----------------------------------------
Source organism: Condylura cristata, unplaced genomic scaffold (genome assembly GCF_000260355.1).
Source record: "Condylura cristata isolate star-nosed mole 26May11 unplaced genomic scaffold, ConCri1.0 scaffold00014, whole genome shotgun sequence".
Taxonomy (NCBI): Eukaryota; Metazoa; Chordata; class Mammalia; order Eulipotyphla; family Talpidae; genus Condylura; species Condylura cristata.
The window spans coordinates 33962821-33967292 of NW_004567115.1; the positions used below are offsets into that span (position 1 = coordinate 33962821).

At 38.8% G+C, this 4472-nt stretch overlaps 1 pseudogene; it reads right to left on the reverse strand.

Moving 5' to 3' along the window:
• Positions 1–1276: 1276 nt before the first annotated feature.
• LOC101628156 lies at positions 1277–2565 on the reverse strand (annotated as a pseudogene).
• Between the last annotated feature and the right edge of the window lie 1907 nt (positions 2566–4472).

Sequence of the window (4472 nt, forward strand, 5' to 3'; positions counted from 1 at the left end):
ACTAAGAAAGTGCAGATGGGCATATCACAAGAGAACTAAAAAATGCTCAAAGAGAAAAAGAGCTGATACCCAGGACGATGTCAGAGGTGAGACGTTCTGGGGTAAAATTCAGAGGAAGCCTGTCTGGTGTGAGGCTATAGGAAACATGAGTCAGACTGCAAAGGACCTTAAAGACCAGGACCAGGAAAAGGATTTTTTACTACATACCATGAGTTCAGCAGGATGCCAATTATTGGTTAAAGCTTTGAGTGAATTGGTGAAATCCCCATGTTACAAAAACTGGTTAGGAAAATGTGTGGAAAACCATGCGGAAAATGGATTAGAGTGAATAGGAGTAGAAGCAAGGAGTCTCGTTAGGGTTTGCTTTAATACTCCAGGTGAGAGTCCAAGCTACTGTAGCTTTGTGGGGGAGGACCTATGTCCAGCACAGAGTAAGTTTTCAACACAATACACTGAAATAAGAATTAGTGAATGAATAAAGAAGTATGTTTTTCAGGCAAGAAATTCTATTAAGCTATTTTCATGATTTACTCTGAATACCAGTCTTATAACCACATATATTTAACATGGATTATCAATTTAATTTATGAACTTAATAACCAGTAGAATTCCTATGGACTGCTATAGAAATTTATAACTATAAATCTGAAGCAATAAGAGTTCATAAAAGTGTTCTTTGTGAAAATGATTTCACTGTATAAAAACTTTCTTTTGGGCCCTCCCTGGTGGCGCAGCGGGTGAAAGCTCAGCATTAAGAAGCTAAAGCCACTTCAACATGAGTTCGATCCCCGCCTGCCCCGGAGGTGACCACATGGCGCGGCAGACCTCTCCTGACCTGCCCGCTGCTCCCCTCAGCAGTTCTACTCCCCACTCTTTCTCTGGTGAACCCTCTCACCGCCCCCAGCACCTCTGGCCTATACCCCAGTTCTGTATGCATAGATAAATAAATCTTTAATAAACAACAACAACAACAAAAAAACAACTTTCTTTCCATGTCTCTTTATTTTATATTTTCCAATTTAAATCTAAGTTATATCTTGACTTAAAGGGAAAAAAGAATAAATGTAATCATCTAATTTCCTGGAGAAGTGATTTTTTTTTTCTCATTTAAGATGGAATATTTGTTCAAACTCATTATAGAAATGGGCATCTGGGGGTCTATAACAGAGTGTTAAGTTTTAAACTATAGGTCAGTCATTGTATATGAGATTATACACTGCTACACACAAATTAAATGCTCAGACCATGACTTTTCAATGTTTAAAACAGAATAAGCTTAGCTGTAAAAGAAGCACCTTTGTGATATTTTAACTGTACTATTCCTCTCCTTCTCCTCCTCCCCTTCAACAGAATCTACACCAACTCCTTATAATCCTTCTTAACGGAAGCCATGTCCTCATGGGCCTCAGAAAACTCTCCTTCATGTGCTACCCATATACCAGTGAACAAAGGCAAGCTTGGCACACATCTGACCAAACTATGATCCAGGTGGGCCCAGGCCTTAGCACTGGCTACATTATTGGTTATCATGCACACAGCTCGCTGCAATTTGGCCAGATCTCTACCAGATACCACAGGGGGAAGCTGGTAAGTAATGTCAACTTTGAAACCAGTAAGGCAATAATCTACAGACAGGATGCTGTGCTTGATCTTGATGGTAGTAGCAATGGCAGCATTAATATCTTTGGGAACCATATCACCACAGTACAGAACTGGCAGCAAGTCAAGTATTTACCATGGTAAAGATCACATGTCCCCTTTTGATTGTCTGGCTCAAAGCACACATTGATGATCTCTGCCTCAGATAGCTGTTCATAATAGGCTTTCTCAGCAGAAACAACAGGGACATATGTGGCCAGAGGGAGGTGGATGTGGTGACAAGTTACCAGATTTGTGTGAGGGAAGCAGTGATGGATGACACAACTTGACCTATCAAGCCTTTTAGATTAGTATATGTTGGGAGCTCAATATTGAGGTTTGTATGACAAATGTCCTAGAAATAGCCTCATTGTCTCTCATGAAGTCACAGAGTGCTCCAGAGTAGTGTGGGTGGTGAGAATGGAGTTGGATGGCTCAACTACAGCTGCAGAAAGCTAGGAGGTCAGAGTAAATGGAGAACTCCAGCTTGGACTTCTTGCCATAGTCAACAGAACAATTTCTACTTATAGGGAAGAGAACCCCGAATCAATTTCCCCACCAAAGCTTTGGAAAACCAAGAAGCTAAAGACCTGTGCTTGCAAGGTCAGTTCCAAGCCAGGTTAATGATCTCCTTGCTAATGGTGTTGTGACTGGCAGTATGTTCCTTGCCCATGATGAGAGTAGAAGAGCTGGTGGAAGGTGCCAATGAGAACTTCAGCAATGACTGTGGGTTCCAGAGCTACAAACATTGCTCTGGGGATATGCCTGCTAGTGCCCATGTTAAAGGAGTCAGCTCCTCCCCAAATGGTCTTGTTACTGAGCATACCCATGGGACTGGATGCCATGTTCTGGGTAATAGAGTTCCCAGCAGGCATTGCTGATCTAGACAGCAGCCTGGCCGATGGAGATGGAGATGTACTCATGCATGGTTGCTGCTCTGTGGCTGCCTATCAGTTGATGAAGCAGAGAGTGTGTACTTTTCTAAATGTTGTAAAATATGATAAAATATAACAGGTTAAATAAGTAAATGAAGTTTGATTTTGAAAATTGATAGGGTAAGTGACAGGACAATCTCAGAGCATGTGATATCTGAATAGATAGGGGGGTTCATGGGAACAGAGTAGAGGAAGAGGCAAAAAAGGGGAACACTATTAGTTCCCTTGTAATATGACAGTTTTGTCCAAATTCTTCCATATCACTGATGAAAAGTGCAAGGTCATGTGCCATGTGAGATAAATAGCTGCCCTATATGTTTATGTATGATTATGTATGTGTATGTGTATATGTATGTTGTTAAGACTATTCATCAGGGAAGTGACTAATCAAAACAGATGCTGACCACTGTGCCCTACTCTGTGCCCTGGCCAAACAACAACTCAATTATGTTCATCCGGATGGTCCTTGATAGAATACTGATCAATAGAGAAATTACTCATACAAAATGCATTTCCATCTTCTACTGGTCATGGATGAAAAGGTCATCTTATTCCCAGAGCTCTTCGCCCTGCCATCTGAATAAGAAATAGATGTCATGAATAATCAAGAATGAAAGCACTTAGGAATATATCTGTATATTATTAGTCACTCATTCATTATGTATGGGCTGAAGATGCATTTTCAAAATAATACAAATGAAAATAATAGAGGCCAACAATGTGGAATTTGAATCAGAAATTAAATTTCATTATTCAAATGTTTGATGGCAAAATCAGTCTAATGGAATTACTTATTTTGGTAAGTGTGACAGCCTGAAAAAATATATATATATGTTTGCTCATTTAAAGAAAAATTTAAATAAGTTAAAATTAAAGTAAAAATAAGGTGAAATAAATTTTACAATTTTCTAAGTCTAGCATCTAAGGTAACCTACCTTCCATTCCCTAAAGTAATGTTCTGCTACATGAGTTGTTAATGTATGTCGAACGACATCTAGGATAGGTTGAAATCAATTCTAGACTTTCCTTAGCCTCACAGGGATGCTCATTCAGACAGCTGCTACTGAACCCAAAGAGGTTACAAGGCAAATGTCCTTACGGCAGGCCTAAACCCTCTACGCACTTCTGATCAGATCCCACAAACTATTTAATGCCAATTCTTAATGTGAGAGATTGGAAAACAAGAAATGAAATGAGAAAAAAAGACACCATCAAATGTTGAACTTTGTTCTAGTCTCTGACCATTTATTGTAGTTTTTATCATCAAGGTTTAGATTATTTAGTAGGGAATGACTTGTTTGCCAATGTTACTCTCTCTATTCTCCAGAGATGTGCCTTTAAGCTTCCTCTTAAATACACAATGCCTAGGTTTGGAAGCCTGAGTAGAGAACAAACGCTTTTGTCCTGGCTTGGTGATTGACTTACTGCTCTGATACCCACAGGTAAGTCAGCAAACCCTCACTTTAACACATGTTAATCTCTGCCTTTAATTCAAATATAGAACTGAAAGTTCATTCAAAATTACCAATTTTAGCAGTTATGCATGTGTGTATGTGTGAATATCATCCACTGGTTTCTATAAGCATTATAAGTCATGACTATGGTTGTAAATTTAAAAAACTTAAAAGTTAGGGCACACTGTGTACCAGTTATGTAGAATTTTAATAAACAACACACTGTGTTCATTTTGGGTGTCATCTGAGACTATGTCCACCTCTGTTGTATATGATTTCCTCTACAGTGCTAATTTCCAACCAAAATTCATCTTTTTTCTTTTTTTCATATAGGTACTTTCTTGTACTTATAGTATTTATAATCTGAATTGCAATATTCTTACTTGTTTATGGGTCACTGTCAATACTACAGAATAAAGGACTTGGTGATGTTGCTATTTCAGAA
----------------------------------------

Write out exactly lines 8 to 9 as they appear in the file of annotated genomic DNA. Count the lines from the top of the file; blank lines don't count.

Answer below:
• LOC101628156 lies at positions 1277–2565 on the reverse strand (annotated as a pseudogene).
• Between the last annotated feature and the right edge of the window lie 1907 nt (positions 2566–4472).